Matt Johnson

an experienced leader in technology
[email protected]

16th June 2023

What makes an architect?

While some organizations may treat architecture as an inherent ability of their engineering team, it is crucial to recognize that architecture requires specific skills and expertise. I want to dig into the distinct skill set that sets architecture apart from pure engineering, encompassing various classifications such as Enterprise Architect, Solutions Architect, Business Architect, and Technical Architect. Keep in mind that your organization may define these distinctions based on its size and structure.

Tests for Architecture Thinking

There are a number of tests below that can be applied to a role to see if it is also one that expects Technical Architecture capabilities:

  1. Big O - this is keeping an eye on performance generally, and good engineers will know and understand this too. Performance bottlenecks can be implemented as algorithms in application logic or database logic (e.g. SQL). Architects need to be able to understand the code and the interaction of multiple overlapping and interacting components to build a picture of aggregate performance in the system. This is more than just choosing the right sorting algorithm, it’s understanding the performance profiles of code, components, services and systems - together.
  2. Compound latency - the above point talks about performance generally, but even the fastest system may experience problems when communicating over-the-wire in any form. This can take many shapes; from reviewing the call-graph of GraphQL layer 7 comms, to understanding the intricacies of UDP over TCP as the means of transport for some aspect of your system… or not at all if performance is of no concern. Different communications technologies have different performance profiles and capabilities - we can’t always lean on the crutch of RESTful APIs.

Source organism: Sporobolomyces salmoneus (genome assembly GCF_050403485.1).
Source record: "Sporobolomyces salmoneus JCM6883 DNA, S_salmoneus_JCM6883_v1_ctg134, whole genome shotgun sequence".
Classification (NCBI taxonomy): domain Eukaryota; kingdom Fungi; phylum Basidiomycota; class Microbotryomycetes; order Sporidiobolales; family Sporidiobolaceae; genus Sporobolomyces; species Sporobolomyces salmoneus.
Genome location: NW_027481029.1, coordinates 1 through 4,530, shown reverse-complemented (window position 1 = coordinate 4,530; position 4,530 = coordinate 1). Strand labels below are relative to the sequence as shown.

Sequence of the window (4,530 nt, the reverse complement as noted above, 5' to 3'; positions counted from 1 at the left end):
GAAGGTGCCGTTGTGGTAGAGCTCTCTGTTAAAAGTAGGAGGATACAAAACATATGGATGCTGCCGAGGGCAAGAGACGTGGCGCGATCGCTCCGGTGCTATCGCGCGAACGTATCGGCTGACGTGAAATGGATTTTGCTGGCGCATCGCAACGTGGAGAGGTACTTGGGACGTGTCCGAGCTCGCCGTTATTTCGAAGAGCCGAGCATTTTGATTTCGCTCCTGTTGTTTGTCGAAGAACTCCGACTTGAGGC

3. Language features - in some cases it’s important to understand the intricacies of language features, because of the risks of “undefined behavior” or some poor-performance behavior in an uncommon production scenario, but this is shared-territory with engineers and the rest of the team.
  4. Modelling for complexity - architects model systems to visually represent them in ways that are digestible to non-technical people, meaningful to technical people, but also to highlight and resolve complexity in an architecture.
  5. Planning for simplicity - because complex systems breed complex problems, it’s necessary to plan to make the system simpler - otherwise it might become unmaintainable. A good architect is always looking to make the overall system simpler so that it can be extended with predictable ease.
  6. Parallelizing work - thinking about how to divide up a business requirement into many small chunks of work that can be delivered in parallel by multiple engineers at the same time, identifying the critical-path, resolving (architectural) blockers to velocity. You may call this Ticket Elaboration or Backlog Grooming, and your team may do this already - but without calling it out explicitly then you are likely to revisit work that hasn’t been planned well, tickets will take longer, scope will creep.
  7. Compute - Architects must think about where and how code will run in production, can it scale-out? Can it scale-up? Is there a locally available equivalent? Do we need a test environment? Are there limitations on error-reporting and/or logging based on where the code runs in production? And many more questions need to be answered and thought about in detail. The earlier the better.
  8. Persistance - Similar to the above point, how will it run in production? What are the characteristics of it running in production? How are they different from running it locally? Can we run it locally? Do we have suitable dummy-data to hydrate a test-system with? Should engineers have access to production data? Is that a GDPR-violation? etc. Data is often a complex thing to think about since it can be persisted and sharded in many different ways for many different reasons - we need to think about time-series, event-driven, row-oriented, column-oriented databases, their trade-offs and more.
  9. IPC/RPC/connectivity - Similar to the above two points regarding the characteristics of connectivity between services in Production, locally and in test-systems, but also the suitability of transport layers and transport technologies to achieve certain outcomes.